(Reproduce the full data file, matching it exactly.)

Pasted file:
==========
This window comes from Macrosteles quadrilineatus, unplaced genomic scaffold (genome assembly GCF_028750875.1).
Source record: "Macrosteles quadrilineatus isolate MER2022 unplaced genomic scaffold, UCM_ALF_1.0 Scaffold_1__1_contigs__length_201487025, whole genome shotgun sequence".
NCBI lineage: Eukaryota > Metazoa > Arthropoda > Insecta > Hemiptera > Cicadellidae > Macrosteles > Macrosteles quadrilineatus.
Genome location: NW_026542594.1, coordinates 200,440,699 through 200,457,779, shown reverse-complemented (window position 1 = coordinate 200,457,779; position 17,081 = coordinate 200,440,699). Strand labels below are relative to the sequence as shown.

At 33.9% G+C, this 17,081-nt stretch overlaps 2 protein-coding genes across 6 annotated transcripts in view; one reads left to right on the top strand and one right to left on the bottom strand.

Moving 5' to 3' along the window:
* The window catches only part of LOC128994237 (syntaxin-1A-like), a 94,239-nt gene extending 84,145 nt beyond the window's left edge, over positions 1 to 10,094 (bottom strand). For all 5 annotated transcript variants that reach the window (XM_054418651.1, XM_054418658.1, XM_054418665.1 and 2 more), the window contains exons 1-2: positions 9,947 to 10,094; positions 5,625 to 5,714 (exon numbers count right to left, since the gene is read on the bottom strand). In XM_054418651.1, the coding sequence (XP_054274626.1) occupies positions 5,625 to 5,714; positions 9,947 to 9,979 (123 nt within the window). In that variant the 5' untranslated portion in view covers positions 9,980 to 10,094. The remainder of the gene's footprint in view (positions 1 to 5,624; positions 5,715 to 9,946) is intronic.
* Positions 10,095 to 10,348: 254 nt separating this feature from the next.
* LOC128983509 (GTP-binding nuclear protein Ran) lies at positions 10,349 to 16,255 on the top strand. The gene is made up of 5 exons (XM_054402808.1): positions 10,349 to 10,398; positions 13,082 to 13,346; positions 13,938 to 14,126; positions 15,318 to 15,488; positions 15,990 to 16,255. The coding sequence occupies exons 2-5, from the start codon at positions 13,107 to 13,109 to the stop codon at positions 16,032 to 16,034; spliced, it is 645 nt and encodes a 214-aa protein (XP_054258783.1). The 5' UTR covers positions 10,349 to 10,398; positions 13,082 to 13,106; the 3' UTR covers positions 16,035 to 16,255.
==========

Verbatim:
This window comes from Macrosteles quadrilineatus, unplaced genomic scaffold (genome assembly GCF_028750875.1).
Source record: "Macrosteles quadrilineatus isolate MER2022 unplaced genomic scaffold, UCM_ALF_1.0 Scaffold_1__1_contigs__length_201487025, whole genome shotgun sequence".
NCBI lineage: Eukaryota > Metazoa > Arthropoda > Insecta > Hemiptera > Cicadellidae > Macrosteles > Macrosteles quadrilineatus.
Genome location: NW_026542594.1, coordinates 200,440,699 through 200,457,779, shown reverse-complemented (window position 1 = coordinate 200,457,779; position 17,081 = coordinate 200,440,699). Strand labels below are relative to the sequence as shown.

At 33.9% G+C, this 17,081-nt stretch overlaps 2 protein-coding genes across 6 annotated transcripts in view; one reads left to right on the top strand and one right to left on the bottom strand.

Moving 5' to 3' along the window:
* The window catches only part of LOC128994237 (syntaxin-1A-like), a 94,239-nt gene extending 84,145 nt beyond the window's left edge, over positions 1 to 10,094 (bottom strand). For all 5 annotated transcript variants that reach the window (XM_054418651.1, XM_054418658.1, XM_054418665.1 and 2 more), the window contains exons 1-2: positions 9,947 to 10,094; positions 5,625 to 5,714 (exon numbers count right to left, since the gene is read on the bottom strand). In XM_054418651.1, the coding sequence (XP_054274626.1) occupies positions 5,625 to 5,714; positions 9,947 to 9,979 (123 nt within the window). In that variant the 5' untranslated portion in view covers positions 9,980 to 10,094. The remainder of the gene's footprint in view (positions 1 to 5,624; positions 5,715 to 9,946) is intronic.
* Positions 10,095 to 10,348: 254 nt separating this feature from the next.
* LOC128983509 (GTP-binding nuclear protein Ran) lies at positions 10,349 to 16,255 on the top strand. The gene is made up of 5 exons (XM_054402808.1): positions 10,349 to 10,398; positions 13,082 to 13,346; positions 13,938 to 14,126; positions 15,318 to 15,488; positions 15,990 to 16,255. The coding sequence occupies exons 2-5, from the start codon at positions 13,107 to 13,109 to the stop codon at positions 16,032 to 16,034; spliced, it is 645 nt and encodes a 214-aa protein (XP_054258783.1). The 5' UTR covers positions 10,349 to 10,398; positions 13,082 to 13,106; the 3' UTR covers positions 16,035 to 16,255.